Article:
FOSDEM - What are you expecting from your talk at FOSDEM and from the interactions with other developers present at the event?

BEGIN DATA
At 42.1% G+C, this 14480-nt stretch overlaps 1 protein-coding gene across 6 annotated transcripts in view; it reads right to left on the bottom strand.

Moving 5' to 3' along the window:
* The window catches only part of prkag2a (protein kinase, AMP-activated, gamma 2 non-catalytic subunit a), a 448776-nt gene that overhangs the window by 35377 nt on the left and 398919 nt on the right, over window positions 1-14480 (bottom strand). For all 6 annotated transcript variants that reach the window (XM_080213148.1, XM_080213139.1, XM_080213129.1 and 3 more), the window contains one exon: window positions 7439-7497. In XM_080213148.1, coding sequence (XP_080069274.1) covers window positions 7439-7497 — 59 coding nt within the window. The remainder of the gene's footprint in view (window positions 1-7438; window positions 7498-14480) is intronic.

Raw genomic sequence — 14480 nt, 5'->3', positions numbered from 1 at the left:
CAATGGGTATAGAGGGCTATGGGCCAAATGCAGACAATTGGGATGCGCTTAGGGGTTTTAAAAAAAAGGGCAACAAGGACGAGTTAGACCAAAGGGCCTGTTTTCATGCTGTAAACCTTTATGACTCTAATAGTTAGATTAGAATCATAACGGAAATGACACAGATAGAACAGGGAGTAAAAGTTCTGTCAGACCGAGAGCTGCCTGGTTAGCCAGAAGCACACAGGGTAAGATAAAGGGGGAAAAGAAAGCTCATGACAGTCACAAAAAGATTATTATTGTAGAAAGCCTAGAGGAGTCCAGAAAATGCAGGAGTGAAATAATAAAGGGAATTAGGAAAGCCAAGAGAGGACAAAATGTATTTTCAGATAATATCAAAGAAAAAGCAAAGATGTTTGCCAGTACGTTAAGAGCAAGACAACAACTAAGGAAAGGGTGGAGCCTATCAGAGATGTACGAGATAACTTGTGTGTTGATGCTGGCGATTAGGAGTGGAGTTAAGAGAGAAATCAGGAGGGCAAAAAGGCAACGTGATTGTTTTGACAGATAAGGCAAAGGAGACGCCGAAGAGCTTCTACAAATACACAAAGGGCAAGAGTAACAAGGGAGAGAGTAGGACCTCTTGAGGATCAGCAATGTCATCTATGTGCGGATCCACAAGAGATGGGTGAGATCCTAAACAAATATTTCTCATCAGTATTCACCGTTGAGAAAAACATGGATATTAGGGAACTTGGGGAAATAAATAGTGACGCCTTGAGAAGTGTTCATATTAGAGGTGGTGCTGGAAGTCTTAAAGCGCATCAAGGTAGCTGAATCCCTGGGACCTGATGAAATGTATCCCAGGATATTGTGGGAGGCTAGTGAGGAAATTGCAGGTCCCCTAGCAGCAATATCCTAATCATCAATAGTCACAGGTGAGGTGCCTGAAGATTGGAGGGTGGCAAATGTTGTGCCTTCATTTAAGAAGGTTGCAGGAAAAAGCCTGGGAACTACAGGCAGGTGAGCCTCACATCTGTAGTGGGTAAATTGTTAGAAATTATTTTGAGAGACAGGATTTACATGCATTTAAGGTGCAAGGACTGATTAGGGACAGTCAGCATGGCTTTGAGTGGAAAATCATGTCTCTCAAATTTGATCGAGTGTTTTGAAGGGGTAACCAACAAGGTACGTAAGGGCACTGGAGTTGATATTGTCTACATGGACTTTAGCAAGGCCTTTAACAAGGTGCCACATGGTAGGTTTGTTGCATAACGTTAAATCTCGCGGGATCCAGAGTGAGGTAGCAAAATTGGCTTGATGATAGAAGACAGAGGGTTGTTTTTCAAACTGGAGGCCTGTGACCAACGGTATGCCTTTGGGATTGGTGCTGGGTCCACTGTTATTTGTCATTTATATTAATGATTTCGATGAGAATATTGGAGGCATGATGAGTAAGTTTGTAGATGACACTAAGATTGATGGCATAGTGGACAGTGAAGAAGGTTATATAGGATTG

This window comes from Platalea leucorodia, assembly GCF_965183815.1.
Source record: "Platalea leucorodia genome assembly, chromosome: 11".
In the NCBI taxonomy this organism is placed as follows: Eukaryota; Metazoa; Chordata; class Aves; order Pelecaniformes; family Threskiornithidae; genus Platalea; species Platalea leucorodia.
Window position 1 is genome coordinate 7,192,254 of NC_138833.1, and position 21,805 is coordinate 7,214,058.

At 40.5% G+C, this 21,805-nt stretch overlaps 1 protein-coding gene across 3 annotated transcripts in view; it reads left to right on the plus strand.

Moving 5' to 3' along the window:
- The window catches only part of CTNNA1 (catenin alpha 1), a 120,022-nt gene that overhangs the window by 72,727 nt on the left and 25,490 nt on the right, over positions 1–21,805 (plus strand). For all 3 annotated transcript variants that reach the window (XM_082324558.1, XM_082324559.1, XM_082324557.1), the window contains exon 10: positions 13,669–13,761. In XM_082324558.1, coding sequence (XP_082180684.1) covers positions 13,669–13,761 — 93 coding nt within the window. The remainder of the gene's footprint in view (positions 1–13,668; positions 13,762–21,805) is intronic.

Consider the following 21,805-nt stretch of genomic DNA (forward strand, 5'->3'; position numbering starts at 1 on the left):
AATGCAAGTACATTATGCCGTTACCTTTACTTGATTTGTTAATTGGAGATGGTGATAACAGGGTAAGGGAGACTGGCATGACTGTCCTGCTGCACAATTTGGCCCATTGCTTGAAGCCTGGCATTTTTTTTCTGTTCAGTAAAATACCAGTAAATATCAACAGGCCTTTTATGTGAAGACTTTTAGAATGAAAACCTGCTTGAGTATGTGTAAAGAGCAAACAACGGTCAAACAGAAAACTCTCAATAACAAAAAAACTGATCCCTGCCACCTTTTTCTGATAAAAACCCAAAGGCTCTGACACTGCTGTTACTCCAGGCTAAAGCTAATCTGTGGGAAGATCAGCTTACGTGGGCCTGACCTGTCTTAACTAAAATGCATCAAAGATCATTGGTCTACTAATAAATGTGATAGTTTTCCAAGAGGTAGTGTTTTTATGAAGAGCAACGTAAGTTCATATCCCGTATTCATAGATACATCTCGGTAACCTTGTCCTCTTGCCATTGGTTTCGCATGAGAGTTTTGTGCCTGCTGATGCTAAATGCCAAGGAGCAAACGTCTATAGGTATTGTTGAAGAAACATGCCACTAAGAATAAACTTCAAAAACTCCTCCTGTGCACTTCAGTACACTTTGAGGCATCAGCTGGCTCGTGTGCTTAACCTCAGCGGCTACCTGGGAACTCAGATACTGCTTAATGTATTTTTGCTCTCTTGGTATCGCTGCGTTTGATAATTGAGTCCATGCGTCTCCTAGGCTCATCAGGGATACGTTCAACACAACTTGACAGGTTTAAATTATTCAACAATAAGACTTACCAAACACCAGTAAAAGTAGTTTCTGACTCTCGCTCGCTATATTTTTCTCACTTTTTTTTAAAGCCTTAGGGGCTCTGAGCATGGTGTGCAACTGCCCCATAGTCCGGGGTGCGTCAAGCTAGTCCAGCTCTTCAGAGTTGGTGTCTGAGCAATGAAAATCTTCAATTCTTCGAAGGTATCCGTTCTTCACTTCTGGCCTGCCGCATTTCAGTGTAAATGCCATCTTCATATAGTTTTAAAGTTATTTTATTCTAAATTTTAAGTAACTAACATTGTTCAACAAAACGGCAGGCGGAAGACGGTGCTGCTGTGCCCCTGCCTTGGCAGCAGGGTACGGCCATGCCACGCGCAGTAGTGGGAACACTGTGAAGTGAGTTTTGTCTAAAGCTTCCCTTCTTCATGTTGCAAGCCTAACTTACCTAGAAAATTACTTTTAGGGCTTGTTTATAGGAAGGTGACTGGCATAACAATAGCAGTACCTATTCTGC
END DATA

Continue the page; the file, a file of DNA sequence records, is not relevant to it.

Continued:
Rich Kilmer - I am interested in demonstrating the power of simplicity of the Ruby language, to show how Ruby is a mature platform for software development tasks that range from simple automation scripts to complex distributed applications. I am looking forward to interacting with other members of the open source community. The best thing in the world is for open source contributors to work together across their projects, and I look forward to spending time learning what others are doing. I will also be available for those that want to discuss Ruby in more detail and the kinds of projects I and others are focusing on in the Ruby community.